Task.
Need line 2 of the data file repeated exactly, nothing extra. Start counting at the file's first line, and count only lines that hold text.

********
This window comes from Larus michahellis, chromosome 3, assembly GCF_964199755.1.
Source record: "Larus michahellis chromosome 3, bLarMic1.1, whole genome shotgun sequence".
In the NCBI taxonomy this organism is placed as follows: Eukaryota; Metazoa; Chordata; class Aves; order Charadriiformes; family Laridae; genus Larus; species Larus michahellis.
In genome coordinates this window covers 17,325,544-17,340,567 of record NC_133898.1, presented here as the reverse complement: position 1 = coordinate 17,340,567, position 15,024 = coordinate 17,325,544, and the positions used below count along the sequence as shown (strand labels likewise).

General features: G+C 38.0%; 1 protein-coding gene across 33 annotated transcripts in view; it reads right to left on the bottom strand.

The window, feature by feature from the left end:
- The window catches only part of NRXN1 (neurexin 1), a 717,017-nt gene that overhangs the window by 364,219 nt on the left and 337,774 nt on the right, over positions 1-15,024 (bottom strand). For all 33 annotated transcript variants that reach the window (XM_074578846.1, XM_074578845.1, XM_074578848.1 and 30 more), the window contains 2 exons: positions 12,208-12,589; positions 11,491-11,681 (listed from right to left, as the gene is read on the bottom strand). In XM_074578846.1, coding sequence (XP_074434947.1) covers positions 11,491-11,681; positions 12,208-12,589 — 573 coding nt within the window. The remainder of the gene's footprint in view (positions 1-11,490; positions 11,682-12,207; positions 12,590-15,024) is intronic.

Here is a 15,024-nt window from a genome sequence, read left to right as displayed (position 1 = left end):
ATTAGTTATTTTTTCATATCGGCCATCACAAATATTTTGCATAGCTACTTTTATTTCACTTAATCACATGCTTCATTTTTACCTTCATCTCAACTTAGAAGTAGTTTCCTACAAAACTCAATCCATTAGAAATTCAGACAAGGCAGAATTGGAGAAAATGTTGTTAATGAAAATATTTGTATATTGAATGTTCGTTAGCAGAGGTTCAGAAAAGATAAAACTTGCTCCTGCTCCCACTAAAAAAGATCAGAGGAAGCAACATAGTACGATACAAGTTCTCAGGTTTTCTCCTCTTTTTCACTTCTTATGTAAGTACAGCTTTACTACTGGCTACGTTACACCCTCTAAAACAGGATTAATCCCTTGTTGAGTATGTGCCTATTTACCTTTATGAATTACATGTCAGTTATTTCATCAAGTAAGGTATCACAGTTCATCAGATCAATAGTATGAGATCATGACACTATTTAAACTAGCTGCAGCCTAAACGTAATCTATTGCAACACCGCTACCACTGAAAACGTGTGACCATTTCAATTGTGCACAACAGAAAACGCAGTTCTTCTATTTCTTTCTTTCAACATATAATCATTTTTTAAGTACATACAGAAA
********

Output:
Source record: "Larus michahellis chromosome 3, bLarMic1.1, whole genome shotgun sequence".